The Young’uns’ Johnny Longstaff musical recorded by BBC

Post date: 14/04/2022

Award-winning folk band The Young’uns had their musical show, The Ballad of Johnny Longstaff, recorded by BBC Radio 3 in a live performance in their hometown of Stockton-on-Tees.

Duncan Longstaff, IBMT member and son of the eponymous Teesside Brigader, reports on the show and the original inspiration behind the production. The Ballad of Johnny Longstaff by The Young'uns will be broadcast on BBC Radio 3 on 1 May at 7.30pm.

It was back in 2015, after a performance by The Young’uns in Clevedon, that I was introduced to the folk trio through a mutual friend. I had the chance to speak to the lads about my father John, and the extraordinary life he had led during the thirties and forties – from the Hunger Marches, through the Spanish Civil War to the Second World War.

I gave them several photographs of my father, a chronological list of things that he had done during that turbulent era and, perhaps most importantly, the links to the Imperial War Museum oral history archive of my father recalling his many adventures. Several months later Sean Cooney from the Young’uns called me saying that they were interested in producing a show about Johnny.

The Ballad of Johnny Longstaff opened on 7 April 2018 at the ARC theatre in Stockton-on-Tees – the hometown of both my father and the Young’uns. The theatre was packed mostly by local fans. What followed was an impressive tour de force of my father’s story, mixed with both sadness and hilarity. I even heard my father’s voice during the performance: a skilful sound edit of the Imperial War Museum tapes. Since that date the show has grown from strength to strength, with performances in over 50 venues in the UK and Ireland.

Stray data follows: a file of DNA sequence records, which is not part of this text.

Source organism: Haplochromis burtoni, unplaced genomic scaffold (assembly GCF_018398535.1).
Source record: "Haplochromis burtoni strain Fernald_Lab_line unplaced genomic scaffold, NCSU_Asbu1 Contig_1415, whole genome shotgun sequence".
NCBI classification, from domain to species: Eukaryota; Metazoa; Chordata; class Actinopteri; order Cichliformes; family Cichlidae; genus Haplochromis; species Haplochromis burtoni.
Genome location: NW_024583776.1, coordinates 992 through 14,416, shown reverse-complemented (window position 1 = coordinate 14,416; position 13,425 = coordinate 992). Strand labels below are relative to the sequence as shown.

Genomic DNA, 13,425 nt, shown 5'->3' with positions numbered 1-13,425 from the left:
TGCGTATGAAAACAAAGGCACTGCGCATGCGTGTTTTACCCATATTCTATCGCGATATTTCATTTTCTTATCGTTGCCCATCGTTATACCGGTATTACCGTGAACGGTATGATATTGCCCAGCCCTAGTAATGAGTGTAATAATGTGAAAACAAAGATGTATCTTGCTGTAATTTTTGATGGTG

BBC Radio 3 recently chose to record the show at the ARC theatre in Stockton, in front of a live audience, for later broadcast. I was contacted by Sean a couple of weeks before the 17 March recording with advance notice to book a free ticket. 

I managed to get a seat in the front row and the venue gradually filled up to a full house. This was very satisfying as it was being performed during normal working hours. The Young’uns received their usual warm welcome from their hometown audience. The show then began without the normal background set designs, just a straightforward musical performance from Sean Cooney, David Eagle and Jack Rutter (standing in for Michael Hughes).

It was interesting to concentrate on the musical craftsmanship without the usual accompanying scenery projections and graphics. It was clear they had improved the act over the years and it was good to listen to it in its raw state. 

At the end I turned around to witness the usual standing ovation from the Teesside audience.


Posted on 13 April 2022.

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